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Euphorbia marginata - Pursh.

Common Name Mountain Snow, Ghost Spurge, Ghost Weed
Family Euphorbiaceae
USDA hardiness 4-8
Known Hazards The sap contains a latex which is toxic on ingestion and highly irritant externally, causing photosensitive skin reactions and severe inflammation, especially on contact with eyes or open cuts. The toxicity can remain high even in dried plant material[200]. Prolonged and regular contact with the sap is inadvisable because of its carcinogenic nature[214].
Habitats Infrequent to locally abundant, the plant has a liking for calcareous soils of prairies, roadsides, pastures and waste places[228].
Range Central N. America. A garden escape in S.E. Europe.
Edibility Rating    (1 of 5)
Other Uses    (0 of 5)
Weed Potential Yes
Medicinal Rating    (1 of 5)
Care
Fully Hardy Well drained soil Moist Soil Full sun
Euphorbia marginata Mountain Snow, Ghost Spurge, Ghost Weed


http://commons.wikimedia.org/wiki/User:Dalgial
Euphorbia marginata Mountain Snow, Ghost Spurge, Ghost Weed
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Summary

Bloom Color: White. Main Bloom Time: Early fall, Late summer. Form: Rounded.


Physical Characteristics

 icon of manicon of flower
Euphorbia marginata is a ANNUAL growing to 0.6 m (2ft) by 0.3 m (1ft in) at a fast rate.
It is hardy to zone (UK) 4. It is in flower in September. The species is monoecious (individual flowers are either male or female, but both sexes can be found on the same plant) and is pollinated by Insects.
Suitable for: light (sandy) and medium (loamy) soils and prefers well-drained soil. Suitable pH: acid, neutral and basic (alkaline) soils. It cannot grow in the shade. It prefers dry or moist soil.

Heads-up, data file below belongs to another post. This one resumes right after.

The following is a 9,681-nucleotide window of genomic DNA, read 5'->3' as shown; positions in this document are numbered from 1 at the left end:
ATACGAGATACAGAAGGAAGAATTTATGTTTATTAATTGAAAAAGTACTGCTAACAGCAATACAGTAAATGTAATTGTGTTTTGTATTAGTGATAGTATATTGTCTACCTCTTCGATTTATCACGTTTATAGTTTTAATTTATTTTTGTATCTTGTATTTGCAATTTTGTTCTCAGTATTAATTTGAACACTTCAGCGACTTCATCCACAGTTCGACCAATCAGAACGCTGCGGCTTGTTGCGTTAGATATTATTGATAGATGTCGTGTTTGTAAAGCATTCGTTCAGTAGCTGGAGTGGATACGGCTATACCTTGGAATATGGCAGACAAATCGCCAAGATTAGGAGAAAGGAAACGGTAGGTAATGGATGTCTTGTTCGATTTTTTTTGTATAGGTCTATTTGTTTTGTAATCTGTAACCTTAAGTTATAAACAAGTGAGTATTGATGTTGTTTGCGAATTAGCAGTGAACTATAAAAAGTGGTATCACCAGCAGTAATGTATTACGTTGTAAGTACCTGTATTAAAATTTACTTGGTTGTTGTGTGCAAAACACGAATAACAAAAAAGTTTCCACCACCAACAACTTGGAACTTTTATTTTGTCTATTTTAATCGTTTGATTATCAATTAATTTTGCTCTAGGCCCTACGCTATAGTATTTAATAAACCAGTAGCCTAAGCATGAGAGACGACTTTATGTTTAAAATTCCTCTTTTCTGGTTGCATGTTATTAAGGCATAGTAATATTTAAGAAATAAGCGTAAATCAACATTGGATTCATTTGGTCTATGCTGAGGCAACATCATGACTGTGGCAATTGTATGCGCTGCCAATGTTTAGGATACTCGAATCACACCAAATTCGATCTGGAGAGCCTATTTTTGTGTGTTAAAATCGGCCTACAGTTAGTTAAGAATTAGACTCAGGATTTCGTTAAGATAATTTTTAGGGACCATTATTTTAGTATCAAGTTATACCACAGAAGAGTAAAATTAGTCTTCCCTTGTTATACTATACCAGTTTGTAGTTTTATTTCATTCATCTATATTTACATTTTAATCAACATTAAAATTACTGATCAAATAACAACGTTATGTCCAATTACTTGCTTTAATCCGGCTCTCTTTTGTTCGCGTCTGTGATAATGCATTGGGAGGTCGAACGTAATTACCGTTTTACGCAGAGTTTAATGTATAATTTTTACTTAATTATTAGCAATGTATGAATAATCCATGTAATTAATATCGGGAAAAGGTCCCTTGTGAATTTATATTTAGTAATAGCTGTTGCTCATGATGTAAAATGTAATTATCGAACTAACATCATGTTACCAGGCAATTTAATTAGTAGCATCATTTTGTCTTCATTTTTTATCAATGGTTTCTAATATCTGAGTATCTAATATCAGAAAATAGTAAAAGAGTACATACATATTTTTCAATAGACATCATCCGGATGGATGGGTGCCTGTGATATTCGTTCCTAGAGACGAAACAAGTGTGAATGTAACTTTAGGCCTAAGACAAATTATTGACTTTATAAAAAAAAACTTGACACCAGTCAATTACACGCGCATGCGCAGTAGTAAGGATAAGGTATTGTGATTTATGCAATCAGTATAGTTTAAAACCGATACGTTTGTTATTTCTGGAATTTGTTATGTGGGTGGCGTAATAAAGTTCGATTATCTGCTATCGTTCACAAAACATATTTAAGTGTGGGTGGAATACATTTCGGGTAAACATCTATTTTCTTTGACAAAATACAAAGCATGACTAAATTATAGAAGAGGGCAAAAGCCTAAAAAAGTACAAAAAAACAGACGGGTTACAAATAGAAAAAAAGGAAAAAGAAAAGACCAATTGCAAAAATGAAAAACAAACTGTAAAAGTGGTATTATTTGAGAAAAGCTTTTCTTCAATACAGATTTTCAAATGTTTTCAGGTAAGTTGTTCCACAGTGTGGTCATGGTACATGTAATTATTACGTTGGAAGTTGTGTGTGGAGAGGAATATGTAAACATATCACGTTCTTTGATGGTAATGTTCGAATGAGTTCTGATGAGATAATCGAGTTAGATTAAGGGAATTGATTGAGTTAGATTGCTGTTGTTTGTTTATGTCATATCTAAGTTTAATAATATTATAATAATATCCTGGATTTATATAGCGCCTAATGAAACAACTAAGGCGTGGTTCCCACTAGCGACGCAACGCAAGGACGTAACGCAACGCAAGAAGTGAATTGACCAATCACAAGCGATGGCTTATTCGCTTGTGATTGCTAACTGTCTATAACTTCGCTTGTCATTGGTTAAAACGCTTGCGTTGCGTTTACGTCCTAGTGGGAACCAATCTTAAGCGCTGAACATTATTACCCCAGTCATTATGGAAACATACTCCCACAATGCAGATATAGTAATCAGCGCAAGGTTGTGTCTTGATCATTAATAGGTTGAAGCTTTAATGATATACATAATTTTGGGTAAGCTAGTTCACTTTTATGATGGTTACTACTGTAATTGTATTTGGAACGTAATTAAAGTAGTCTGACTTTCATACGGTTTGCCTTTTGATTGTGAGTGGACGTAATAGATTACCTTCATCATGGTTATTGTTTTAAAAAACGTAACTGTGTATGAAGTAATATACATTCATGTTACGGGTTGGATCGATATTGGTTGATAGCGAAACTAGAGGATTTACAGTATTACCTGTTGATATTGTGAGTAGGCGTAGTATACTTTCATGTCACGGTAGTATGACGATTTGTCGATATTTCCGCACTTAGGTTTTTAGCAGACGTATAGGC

UK Hardiness Map US Hardiness Map

Synonyms

Habitats

 Cultivated Beds;

Edible Uses

Edible Parts:
Edible Uses: Gum

A latex from the plant is used for chewing[61, 177, 257]. Caution is advised, see the notes on toxicity above.

Medicinal Uses

Plants For A Future can not take any responsibility for any adverse effects from the use of plants. Always seek advice from a professional before using a plant medicinally.
Astringent  Galactogogue  Salve  Women's complaints

Astringent, women's complaints. Used in the treatment of leucorrhoea[4]. An infusion of the crushed leaves has been used as a liniment in the treatment of swellings[257]. An infusion of the plant has been used to increase milk flow in nursing mothers[257]. Any medicinal use of this plant should be carried out with great care, see the notes above on toxicity[257].

Other Uses

Gum

None known

Cultivation details

Landscape Uses:Border, Container, Specimen. Prefers a light well-drained moderately rich loam in an open position[200]. Succeeds in dry soils[1]. A very ornamental plant, its long-lasting flowers are used in button holes[1]. Hybridizes with other members of this genus[200]. The ripe seed is released explosively from the seed capsules[200]. Members of this genus are rarely if ever troubled by browsing deer or rabbits[233]. This genus has been singled out as a potential source of latex (for making rubber) for the temperate zone, although no individual species has been singled out[141]. Special Features:Attractive foliage, North American native, Naturalizing, All or parts of this plant are poisonous, Wetlands plant.

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Propagation

Seed - sow spring in situ. Germination usually takes place within 2 - 3 weeks at 20°c.

Other Names

If available other names are mentioned here

Found In

Countries where the plant has been found are listed here if the information is available

Weed Potential

Right plant wrong place. We are currently updating this section. Please note that a plant may be invasive in one area but may not in your area so it’s worth checking.

Conservation Status

IUCN Red List of Threatened Plants Status :

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Author

Pursh.

Botanical References

60200228

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